Passwordless SSH

Trellis works best with passwordless SSH login so do make sure you have added your public SSH key in the DreamCompute Dashboard.

DreamCompute allows you to add your key in the DC Dashboard under Access & Security > Key Pairs.

Also make sure the file trellis/group_vars/all/users.yml has the proper path to you SSH key on your box and that that is the one you added to the DreamCompute Dashboard.

Configuration Files

Let’s say you work locally and on production only and have worked out things locally. Then you only need to set up / edit a couple of files for provisioning your remote server - setting up remote server documentation NB You can most of the time just copy data from the local development files.

WordPress Sites

The first one to begin with is wordpress_sites.yml. This file is located under trellis/group_vars/production. In this file you need to change the following:

  • name of site
  • site_hosts
  • repository (Github repository for example)
  • multisite or not
  • ssl or not and which provider
  • cache enabled or not

This is basically the same for setting things up locally so if you did that well, this should work out just fine.


Once that is done you also need to edit vault.yml - extended documentation at under trellis/group_vars/production . There you have to add:

  • vault_mysql_root_password
  • vault_wordpress_sites (same as in wordpress_sites.yml)
  • db_password
  • auth_key
  • secure_auth_key
  • logged_in_key
  • nonce_key
  • auth_salt
  • secure_auth_salt
  • logged_in_salt
  • nonce_salt

Generate your keys at the Roots salts generator .


Now under the trellis folder open hosts/production. That is a file where you add your host details for making the real connection. If you forget it you will not be able to connect and sometimes not get any errors at all . Here is an example:

# Add each host to the [production] group and to a "type" group such as
 [web] or [db].
# List each machine only once per [group], even if it will host
multiple sites.



You can either add the domain connected to the DreamCompute public IP address using an A record or use the IP address itself. Better connect the domain to your instance before you provision. See this DreamHost KB article on Custom DNS Records .


Wait, we skipped one more important file to attend to located in trellis/group_vars/all. That is users.yml. DreamCompute does not work with root but with the user ubuntu and that should be reflected in this file:

# Documentation:
admin_user: ubuntu
# Also define 'vault_sudoer_passwords' (`group_vars/staging/vault.yml`,
  - name: "{{ web_user }}"
      - "{{ web_group }}"
      - "{{ lookup('file', '~/.ssh/') }}"
      # -
  - name: "{{ admin_user }}"
      - sudo
      - "{{ lookup('file', '~/.ssh/') }}"
      # -
web_user: web
web_group: www-data
  - "/usr/sbin/service php7.0-fpm *"

Everything else in this file can stay the same. Do notice where it is grabbing the SSH keys from. If you have keys with a different name or located elsewhere you do need to change those lines as well.

Push to Remote DreamCompute Instance

Double check you have done the following:

  • Configure your WordPress sites in group_vars/<environment>/wordpress_sites.yml
  • configure all in in group_vars/<environment>/vault.yml (see the Vault docs for how to encrypt files containing passwords)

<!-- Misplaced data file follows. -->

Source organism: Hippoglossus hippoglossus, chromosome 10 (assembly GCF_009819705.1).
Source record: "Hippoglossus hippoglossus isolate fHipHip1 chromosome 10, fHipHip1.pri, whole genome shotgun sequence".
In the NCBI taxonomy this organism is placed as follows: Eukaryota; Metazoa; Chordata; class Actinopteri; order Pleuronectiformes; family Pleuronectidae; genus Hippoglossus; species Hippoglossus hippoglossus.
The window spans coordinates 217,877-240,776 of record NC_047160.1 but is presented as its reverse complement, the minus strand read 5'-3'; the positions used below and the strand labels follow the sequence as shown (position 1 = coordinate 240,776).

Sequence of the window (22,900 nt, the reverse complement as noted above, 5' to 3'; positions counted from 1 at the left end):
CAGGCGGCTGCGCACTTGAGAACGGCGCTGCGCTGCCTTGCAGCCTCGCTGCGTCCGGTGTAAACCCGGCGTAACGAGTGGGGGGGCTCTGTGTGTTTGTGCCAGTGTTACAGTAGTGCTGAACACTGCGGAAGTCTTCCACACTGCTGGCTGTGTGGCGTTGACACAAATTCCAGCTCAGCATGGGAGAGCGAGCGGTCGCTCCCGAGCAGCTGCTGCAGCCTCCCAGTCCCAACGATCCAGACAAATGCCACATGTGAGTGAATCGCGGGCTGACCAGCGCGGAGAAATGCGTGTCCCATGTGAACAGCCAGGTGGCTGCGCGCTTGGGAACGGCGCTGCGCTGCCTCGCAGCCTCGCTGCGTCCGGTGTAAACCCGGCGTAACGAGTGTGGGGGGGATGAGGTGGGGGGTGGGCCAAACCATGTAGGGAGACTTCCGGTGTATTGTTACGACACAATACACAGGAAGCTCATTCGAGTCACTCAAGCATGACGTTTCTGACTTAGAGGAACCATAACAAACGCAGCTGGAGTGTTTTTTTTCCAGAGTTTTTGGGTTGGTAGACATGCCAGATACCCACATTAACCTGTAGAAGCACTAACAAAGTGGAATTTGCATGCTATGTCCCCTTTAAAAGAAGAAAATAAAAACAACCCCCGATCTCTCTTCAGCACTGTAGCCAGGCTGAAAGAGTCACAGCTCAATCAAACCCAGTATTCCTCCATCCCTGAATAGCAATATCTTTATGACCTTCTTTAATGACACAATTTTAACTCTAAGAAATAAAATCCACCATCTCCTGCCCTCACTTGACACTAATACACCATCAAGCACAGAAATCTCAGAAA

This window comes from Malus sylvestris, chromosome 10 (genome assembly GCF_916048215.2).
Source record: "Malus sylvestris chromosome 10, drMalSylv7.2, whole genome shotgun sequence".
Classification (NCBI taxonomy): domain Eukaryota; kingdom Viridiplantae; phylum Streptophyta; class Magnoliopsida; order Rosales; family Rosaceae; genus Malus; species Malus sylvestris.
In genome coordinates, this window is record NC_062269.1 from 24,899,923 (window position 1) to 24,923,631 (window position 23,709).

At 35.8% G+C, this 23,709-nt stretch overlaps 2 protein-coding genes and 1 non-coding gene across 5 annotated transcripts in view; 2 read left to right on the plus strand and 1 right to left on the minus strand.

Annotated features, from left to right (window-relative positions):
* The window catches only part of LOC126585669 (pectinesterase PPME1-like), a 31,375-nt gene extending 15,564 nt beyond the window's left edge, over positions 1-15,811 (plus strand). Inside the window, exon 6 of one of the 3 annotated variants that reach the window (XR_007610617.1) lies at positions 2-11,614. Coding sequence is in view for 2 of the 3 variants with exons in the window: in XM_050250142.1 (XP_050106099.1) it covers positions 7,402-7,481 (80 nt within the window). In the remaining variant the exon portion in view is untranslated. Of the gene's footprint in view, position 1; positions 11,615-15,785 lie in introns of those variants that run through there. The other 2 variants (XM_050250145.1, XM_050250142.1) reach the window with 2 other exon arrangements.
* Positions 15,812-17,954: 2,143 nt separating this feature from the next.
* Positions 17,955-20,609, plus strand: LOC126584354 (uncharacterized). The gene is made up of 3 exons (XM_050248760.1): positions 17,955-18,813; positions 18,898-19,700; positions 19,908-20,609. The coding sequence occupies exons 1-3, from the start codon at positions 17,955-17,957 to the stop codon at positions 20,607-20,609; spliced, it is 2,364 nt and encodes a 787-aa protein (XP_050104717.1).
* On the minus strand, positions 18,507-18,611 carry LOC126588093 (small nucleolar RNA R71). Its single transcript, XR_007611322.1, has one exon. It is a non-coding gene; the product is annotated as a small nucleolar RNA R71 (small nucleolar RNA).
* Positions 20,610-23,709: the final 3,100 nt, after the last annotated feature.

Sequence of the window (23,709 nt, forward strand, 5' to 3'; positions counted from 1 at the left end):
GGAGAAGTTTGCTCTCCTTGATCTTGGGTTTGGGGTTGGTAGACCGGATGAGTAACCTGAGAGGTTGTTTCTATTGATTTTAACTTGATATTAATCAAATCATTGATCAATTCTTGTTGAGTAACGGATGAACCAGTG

• Add your server IP/hostnames to hosts/<environment>
  • Specify public SSH keys for users in group_vars/all/users.yml (see the SSH Keys docs)

When all that is good you can go ahead and push to the remote server using:

[user@localhost]$ ansible-playbook server.yml -e env=<environment>

Here environment will be production if you are pushing to production. Staging is the other option.

Note Please understand that provisioning will take quite some time as a full stack server will be installed with Nginx, MariaDB, PHP 7 and beautiful things such as SSL, HTTP2 and so on. Also it takes care of setting up WordPress on the server. All in all a pretty great feat.

Deploying your site to DreamCompute

You have to realize that provisioning is just setting up your server for working with WordPress really well and at lightning speed. The instance is still not loading a site at all and going to the IP address or domain will show you a nice Nginx 404 as nothing can be found. You simply need to push your locally deployed WordPress site to the server still. Once that is done you still either have to go through the installation process or import and existing database.

For deploys, there are a couple more settings needed besides the ones you did for provisioning:

  • repository (required) - git URL of your Bedrock-based WordPress project (in SSH format:
  • repo_subtree_path (optional) - relative path to your Bedrock/WP directory in your repository if its not the root (like site in roots-example-project)
  • branch (optional) - the git branch to deploy (default: master)

You can deploy with a single command:

[user@localhost]$ ./ <environment> <domain>

where the environment can again be staging or production .

NOTE Make sure you have SSH Agent forwarding set up properly. Read more on it at the Using SSH Agent Forwarding article at Github.

Issues setting up Trellis

If you do run into issues ask a question at Roots Discourse This is the dedicated forum sub section for Trellis and that is where you can find the experts you need debugging issues. Many errors with possible solution can also be found at the Imagewize Blog article called Roots Trellis Errors .